Reading and writing and how to save a life. Both Georgia and South Carolina high schoolers are required to know CPR before putting on their cap and gown.
“Currently there is an unfunded mandate for Georgia and South Carolina, that all high school seniors have to be trained in hands-only CPR before graduation,” said the executive director for the American Heart Association of Augusta, Kayla Kranenberg.
Some schools have to purchase a CPR kit with budget money, and that can be an expensive price tag.
So, the AHA is stepping in to fill the gap by placing kits in high schools across the River Region.
“The hurdle in Richmond County is, we have so many high schools out there, and thousands of high school students need this training,” explained Adam Kowalczyk. “So to find room to share that equipment is challenging.”
The health and physical education teacher for Davidson Fine Arts Magnet School says now his students will know the actions to take at a time of need.
“You never know it could be a family member or friend,” said Kowalczyk. “You can be just out at the park and see somebody collapse. We want to make sure we are teaching as many students, and impacting as many lives as possible.”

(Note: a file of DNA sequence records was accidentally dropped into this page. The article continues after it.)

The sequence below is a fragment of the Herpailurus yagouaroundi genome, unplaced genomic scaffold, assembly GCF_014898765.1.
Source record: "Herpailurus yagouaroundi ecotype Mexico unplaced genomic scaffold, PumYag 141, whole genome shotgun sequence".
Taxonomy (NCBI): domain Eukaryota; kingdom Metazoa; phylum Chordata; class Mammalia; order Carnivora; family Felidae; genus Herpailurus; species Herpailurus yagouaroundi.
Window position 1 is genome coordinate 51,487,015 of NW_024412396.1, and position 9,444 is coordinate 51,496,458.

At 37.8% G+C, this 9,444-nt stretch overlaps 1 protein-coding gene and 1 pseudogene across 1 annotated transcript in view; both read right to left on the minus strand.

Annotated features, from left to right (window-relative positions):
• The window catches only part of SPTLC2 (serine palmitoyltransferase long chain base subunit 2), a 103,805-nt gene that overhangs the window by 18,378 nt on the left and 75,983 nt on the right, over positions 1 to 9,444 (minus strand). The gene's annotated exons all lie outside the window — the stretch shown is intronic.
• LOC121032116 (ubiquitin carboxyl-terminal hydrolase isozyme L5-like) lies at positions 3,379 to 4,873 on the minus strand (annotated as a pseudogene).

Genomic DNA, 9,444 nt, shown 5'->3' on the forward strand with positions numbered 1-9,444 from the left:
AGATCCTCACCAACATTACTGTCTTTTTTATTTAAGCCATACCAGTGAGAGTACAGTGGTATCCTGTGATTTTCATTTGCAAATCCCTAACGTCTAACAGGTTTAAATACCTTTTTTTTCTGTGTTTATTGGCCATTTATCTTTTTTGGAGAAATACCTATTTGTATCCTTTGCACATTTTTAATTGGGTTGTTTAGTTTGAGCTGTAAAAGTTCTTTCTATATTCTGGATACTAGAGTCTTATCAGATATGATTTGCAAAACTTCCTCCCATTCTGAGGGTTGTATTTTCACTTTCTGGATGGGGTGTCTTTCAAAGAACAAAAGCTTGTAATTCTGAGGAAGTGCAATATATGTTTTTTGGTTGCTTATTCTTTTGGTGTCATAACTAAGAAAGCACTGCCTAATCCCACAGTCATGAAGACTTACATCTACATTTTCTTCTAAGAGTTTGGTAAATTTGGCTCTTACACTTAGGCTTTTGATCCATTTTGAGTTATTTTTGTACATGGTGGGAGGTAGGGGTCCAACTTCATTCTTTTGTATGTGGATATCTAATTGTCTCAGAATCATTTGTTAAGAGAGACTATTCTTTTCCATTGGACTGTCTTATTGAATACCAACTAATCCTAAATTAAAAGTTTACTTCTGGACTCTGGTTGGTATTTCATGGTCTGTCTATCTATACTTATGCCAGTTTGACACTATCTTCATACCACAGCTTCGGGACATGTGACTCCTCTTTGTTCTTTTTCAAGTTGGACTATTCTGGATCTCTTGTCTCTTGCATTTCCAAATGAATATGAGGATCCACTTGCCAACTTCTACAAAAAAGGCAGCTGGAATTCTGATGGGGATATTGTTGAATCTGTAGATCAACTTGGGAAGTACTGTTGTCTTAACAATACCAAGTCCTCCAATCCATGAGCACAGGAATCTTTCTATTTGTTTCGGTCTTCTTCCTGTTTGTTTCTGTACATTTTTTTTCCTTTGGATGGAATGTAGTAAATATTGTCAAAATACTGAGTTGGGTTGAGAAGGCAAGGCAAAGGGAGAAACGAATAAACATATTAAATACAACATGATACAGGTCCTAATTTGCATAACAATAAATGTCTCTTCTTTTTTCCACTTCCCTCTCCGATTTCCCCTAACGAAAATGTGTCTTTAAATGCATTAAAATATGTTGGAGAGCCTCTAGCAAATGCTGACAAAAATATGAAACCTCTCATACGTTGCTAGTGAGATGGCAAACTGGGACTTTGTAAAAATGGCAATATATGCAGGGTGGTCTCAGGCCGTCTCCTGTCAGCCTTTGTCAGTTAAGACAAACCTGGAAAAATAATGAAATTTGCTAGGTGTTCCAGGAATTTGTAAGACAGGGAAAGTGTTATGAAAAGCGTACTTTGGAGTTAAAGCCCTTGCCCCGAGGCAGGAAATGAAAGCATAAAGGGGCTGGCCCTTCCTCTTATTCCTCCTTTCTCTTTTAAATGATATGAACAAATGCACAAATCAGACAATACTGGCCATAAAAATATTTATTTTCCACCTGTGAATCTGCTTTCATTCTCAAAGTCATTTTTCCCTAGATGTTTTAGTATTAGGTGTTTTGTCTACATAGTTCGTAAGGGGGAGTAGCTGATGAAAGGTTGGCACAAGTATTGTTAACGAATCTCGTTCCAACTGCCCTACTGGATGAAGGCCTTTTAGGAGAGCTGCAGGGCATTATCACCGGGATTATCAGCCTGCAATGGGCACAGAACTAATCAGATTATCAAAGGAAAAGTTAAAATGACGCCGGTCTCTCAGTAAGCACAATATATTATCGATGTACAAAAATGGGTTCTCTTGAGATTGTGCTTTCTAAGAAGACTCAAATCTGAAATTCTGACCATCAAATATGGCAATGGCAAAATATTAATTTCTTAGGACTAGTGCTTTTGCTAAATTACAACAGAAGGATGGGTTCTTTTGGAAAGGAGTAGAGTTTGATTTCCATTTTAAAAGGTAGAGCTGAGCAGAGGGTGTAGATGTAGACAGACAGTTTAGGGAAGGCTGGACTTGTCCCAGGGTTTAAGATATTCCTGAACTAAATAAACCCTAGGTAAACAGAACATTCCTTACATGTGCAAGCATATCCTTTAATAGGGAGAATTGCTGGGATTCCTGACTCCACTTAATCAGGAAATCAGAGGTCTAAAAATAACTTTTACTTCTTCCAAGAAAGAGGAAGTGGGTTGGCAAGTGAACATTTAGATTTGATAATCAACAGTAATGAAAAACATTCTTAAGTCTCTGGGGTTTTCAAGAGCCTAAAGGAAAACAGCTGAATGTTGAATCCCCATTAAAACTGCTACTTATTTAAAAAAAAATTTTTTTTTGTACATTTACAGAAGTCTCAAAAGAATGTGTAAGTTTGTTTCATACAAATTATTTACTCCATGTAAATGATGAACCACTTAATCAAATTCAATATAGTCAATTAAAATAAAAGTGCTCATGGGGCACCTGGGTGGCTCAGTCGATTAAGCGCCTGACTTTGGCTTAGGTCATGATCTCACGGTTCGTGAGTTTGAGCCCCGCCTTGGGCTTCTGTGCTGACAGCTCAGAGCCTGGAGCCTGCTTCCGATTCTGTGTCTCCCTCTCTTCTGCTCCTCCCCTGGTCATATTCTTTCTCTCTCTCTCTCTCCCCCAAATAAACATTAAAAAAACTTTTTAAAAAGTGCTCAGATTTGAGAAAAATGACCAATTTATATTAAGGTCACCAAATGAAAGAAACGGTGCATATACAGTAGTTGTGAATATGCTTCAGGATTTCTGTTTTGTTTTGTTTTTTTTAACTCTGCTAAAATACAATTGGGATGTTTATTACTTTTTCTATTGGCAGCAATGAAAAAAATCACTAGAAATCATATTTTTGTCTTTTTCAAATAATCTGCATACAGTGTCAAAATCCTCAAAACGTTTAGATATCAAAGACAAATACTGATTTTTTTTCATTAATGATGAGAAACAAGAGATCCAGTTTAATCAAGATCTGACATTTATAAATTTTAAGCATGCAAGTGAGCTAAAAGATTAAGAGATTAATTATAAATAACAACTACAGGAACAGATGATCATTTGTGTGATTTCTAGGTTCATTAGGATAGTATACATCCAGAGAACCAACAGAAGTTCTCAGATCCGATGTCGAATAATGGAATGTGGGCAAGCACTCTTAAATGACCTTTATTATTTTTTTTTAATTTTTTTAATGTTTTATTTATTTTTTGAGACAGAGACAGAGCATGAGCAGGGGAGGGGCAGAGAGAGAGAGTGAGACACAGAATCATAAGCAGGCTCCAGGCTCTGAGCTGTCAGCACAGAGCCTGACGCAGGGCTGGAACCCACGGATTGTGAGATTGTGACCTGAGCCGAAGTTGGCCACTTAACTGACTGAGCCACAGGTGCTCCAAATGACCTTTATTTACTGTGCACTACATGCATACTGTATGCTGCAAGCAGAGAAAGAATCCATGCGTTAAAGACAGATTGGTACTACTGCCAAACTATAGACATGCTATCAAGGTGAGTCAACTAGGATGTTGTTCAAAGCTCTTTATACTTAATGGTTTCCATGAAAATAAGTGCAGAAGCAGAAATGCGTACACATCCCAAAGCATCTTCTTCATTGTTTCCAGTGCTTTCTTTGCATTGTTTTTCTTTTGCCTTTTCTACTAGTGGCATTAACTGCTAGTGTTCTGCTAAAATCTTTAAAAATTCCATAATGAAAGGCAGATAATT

More than 325,000 Americans have a heart attack someplace other than in a hospital every year, and 90 percent of those patients die.
CPR can double or triple a victim’s chance of survival.
“Right now if you go into cardiac arrest outside of a hospital, you only have a six percent chance of surviving that,” said Kranenberg.
The AHA hopes the CPR kit’s effect could extend outside of the classroom and into the community.
“Even though they may not receive the certification, it could be a free opportunity to learn those basic skills that could save somebody’s life,” explained Kowalczyk.
The American Heart Association has donated CPR kits to almost every high school in Aiken County.
The Organization is working to have more kits in all schools in the River Region.